Doing the washing is not the most exciting task of the week but whether you like it or not, you can’t avoid it. Uniforms need to be cleaned, shirts need to be ready for work and no one enjoys smelly socks. But if you’re run off your feet and need to get everything ready for the morning, it pays to know how much your washing machine can handle. So, if you’re trying to figure out how much clothing you can fit in one load, you’ve come to the right place.
How to correctly load a washing machine
The first thing to do is to identify how big your washing machine is. Most units will state the washer size on the unit, ranging anywhere between 5kg to 16kg, with the most common load size being around 7kg. Once you have determined what size your unit is, ensure to distribute items loosely and evenly inside the drum. Clothes need space for laundry detergent to soak in and do its job.
- For a front load washing machine, manufacturers recommend not going above the last row of holes closest to the door.
- For a top loader, it’s suggested not to fill the tub more than three-quarters full, even if you have a large load.
How much do clothes weigh?
Capacity is measured by the weight of dry laundry. When referring to dryer capacity, this is measured by the weight of damp clothing. So, it’s important to not confuse the two when it comes to getting your clothes ready for the week, as you may end up walking out the door with wet clothes.
Based on information from Appliances Online, 1kg of washing roughly equals to five shirts, or two bath towels, or one full outfit. As a general guide this includes:
|6kg||30 shirts||1 single doona|
|7kg||35 shirts||1 single doona|
|8kg||40 shirts||1 double doona|
|9kg||45 shirts||1 queen doona|
|10kg||50 shirts||1 king doona|
General Guide Only
From the rough estimates above, you can expect to fit around 35 shirts into your average 7kg washing machine. That being said, it’s important to not overload your washing machine because garments may end up wrinkled or only partially cleaned, meaning you’ll have to put another load on!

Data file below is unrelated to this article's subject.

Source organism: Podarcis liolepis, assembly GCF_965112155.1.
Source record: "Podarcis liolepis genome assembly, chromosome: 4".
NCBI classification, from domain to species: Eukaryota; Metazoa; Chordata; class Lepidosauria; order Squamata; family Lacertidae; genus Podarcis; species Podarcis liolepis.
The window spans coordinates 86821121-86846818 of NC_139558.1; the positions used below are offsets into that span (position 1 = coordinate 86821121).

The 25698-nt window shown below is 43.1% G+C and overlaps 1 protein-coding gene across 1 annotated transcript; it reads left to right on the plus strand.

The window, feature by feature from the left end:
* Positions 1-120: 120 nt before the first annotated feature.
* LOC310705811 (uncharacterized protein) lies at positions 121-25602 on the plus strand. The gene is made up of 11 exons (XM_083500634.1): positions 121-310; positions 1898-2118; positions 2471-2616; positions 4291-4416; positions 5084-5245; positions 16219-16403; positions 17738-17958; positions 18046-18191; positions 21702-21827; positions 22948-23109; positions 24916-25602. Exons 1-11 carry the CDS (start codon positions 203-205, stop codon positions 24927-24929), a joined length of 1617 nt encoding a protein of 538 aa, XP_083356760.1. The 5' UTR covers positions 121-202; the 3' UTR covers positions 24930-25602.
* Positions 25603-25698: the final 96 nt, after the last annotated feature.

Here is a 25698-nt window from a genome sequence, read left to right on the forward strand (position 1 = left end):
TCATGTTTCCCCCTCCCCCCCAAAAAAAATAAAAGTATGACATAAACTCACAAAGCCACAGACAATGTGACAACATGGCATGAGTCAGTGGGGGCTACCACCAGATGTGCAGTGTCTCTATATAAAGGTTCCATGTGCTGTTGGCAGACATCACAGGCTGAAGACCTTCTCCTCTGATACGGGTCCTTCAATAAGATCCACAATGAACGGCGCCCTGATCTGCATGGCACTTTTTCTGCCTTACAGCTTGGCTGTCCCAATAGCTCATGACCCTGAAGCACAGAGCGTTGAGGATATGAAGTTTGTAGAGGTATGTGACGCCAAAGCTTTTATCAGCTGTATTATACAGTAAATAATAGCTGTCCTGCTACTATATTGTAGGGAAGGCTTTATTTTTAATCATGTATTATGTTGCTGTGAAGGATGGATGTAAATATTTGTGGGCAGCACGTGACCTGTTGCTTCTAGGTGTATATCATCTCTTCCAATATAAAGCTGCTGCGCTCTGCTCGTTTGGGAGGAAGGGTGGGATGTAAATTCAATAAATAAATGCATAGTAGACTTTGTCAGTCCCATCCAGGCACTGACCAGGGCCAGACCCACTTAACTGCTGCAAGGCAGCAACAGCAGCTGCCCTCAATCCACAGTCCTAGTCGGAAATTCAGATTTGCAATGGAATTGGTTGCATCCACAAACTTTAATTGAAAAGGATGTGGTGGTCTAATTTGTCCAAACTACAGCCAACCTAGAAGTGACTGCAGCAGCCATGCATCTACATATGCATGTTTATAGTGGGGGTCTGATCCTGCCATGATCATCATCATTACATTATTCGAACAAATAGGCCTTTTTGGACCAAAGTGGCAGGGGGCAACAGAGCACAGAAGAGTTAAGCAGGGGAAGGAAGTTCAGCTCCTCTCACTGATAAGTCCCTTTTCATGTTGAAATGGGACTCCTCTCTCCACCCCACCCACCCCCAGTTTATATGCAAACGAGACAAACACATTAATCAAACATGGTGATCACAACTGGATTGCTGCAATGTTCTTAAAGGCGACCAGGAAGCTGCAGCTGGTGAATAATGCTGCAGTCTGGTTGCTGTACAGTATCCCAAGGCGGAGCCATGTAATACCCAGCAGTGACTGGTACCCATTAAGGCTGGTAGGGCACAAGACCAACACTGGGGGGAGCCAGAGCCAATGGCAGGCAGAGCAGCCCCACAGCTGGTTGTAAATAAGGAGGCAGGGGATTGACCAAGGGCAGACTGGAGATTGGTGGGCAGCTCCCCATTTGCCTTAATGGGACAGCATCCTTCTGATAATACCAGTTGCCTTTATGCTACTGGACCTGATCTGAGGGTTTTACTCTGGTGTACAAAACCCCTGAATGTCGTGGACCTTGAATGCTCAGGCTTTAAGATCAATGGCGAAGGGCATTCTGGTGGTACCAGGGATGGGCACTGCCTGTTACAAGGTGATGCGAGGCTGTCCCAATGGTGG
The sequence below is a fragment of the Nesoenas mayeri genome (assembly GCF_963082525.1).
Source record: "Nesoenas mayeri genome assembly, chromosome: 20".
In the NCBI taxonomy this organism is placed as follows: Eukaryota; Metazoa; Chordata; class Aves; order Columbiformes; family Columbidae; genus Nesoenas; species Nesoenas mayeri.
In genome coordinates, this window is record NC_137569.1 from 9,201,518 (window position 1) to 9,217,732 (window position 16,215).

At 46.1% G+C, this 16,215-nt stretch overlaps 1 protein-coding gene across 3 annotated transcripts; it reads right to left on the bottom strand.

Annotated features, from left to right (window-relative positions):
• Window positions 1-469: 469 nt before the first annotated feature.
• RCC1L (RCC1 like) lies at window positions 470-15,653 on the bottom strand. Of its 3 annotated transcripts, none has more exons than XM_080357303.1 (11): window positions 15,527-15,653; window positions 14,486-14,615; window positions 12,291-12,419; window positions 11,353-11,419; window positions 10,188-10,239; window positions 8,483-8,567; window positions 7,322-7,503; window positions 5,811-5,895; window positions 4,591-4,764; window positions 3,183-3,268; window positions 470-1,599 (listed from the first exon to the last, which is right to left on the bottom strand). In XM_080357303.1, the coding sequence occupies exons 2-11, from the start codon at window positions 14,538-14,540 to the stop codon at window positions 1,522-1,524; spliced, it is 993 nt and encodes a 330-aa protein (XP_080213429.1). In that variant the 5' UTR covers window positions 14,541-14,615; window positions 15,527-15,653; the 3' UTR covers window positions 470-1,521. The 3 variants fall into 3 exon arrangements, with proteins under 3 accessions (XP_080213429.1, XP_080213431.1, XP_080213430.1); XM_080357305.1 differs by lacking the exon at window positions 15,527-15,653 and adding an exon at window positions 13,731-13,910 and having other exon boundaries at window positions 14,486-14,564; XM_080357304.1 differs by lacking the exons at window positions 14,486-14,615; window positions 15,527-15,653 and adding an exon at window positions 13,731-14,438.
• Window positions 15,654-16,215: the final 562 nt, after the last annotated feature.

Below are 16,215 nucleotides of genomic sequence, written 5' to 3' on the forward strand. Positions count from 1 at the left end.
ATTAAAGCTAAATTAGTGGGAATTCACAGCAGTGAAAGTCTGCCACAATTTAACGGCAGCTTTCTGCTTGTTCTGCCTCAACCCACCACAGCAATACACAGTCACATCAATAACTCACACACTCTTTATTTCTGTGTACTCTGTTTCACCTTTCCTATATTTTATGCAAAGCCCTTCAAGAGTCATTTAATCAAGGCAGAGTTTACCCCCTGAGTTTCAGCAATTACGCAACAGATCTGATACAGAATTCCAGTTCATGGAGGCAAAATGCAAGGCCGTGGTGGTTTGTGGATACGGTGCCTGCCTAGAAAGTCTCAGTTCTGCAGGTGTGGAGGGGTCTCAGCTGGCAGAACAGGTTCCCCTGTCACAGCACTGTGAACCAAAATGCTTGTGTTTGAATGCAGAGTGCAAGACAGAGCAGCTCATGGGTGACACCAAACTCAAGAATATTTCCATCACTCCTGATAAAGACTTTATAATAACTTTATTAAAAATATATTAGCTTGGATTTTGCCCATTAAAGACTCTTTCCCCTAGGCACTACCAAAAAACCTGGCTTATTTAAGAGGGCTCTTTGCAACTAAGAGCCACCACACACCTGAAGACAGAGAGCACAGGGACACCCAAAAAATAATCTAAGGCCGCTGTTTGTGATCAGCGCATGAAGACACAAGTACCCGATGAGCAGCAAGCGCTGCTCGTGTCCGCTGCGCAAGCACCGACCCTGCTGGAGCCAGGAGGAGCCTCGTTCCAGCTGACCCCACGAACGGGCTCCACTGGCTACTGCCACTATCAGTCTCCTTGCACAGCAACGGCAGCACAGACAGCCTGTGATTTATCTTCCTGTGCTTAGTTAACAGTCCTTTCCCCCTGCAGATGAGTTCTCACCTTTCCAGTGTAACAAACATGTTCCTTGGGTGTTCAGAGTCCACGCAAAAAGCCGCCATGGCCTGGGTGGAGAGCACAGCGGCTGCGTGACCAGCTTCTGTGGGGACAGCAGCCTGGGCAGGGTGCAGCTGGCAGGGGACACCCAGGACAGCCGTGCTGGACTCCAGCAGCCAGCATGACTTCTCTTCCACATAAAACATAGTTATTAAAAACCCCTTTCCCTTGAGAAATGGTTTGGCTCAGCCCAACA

Load size recommendations
The total capacity of the unit doesn’t mean the full amount can be washed with every cycle. For each wash cycle there are also recommendations on the load size:
- Regular load: fills the drum up to about half full with water.
- Large load: fills the drum up to about three-quarters full with water.
- Extra-large load: fills the drum completely with water.
How to avoid overloading your washing machine
Ensure you leave space for water to circulate for an effective clean. If you overload your washing machine, it’s possible for the unit to go off balance during the spin cycle, increase noise levels as well as potentially damage the motor by overworking to counter the increased clothing load. The wastewater can also potentially leak through and not drain correctly, with overloading a top loader also potentially damaging your clothes through the agitator. This is due to the fact that the lack of space gives rise to the issue of clothes getting pulled and tangled during the cycle, meaning your favourite shirt or jumper may not make it.
Thankfully, most washing machines now come equipped with a load sensor, meaning your machine will let you know if you’re looking to wash too much in one go, with some models additionally using sensors to judge how much water to use during each wash to cut down on machine or clothing damage.
Ultimately, determining what’s too bulky for your washer will be up to your judgement. But as a general guide, if one item fills your tub to more than three quarters, it may be too big for the unit. In this case, you may need to duck into your local laundromat, or keep an eye out for the load size if you’re looking to potentially upgrade your laundry.
Picture credits: Evgeny Atamanenko/shutterstock.com, Rocksweeper/shutterstock.com, NoonBuSin/shutterstock.com
Original Author: Veronika Hleborodova